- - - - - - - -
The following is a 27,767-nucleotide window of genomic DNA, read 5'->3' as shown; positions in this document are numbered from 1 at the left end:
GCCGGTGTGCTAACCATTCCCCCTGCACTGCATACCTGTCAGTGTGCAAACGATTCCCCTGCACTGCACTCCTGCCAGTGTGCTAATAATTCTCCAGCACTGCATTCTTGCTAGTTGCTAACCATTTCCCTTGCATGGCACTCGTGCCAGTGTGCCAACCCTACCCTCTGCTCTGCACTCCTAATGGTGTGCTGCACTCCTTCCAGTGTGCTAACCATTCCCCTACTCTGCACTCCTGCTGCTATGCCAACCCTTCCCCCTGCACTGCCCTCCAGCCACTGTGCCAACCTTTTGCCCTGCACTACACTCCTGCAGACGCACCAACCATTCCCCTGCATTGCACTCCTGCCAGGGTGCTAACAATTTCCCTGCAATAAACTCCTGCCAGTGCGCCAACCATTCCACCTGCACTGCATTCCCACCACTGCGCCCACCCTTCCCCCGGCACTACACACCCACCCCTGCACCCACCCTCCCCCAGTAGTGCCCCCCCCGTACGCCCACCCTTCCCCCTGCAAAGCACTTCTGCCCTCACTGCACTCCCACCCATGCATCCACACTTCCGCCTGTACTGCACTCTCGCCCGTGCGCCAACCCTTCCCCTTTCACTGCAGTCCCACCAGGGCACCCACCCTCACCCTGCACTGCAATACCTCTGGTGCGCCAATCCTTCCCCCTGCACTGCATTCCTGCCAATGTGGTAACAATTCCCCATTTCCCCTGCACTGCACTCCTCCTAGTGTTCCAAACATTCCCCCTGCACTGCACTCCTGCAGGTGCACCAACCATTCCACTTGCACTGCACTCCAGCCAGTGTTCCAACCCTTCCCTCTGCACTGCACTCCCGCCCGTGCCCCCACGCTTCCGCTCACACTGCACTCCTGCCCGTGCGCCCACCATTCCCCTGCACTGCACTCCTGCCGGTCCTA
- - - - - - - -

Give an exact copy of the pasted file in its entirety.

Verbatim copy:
The following is a 27,767-nucleotide window of genomic DNA, read 5'->3' as shown; positions in this document are numbered from 1 at the left end:
GCCGGTGTGCTAACCATTCCCCCTGCACTGCATACCTGTCAGTGTGCAAACGATTCCCCTGCACTGCACTCCTGCCAGTGTGCTAATAATTCTCCAGCACTGCATTCTTGCTAGTTGCTAACCATTTCCCTTGCATGGCACTCGTGCCAGTGTGCCAACCCTACCCTCTGCTCTGCACTCCTAATGGTGTGCTGCACTCCTTCCAGTGTGCTAACCATTCCCCTACTCTGCACTCCTGCTGCTATGCCAACCCTTCCCCCTGCACTGCCCTCCAGCCACTGTGCCAACCTTTTGCCCTGCACTACACTCCTGCAGACGCACCAACCATTCCCCTGCATTGCACTCCTGCCAGGGTGCTAACAATTTCCCTGCAATAAACTCCTGCCAGTGCGCCAACCATTCCACCTGCACTGCATTCCCACCACTGCGCCCACCCTTCCCCCGGCACTACACACCCACCCCTGCACCCACCCTCCCCCAGTAGTGCCCCCCCCGTACGCCCACCCTTCCCCCTGCAAAGCACTTCTGCCCTCACTGCACTCCCACCCATGCATCCACACTTCCGCCTGTACTGCACTCTCGCCCGTGCGCCAACCCTTCCCCTTTCACTGCAGTCCCACCAGGGCACCCACCCTCACCCTGCACTGCAATACCTCTGGTGCGCCAATCCTTCCCCCTGCACTGCATTCCTGCCAATGTGGTAACAATTCCCCATTTCCCCTGCACTGCACTCCTCCTAGTGTTCCAAACATTCCCCCTGCACTGCACTCCTGCAGGTGCACCAACCATTCCACTTGCACTGCACTCCAGCCAGTGTTCCAACCCTTCCCTCTGCACTGCACTCCCGCCCGTGCCCCCACGCTTCCGCTCACACTGCACTCCTGCCCGTGCGCCCACCATTCCCCTGCACTGCACTCCTGCCGGTCCTA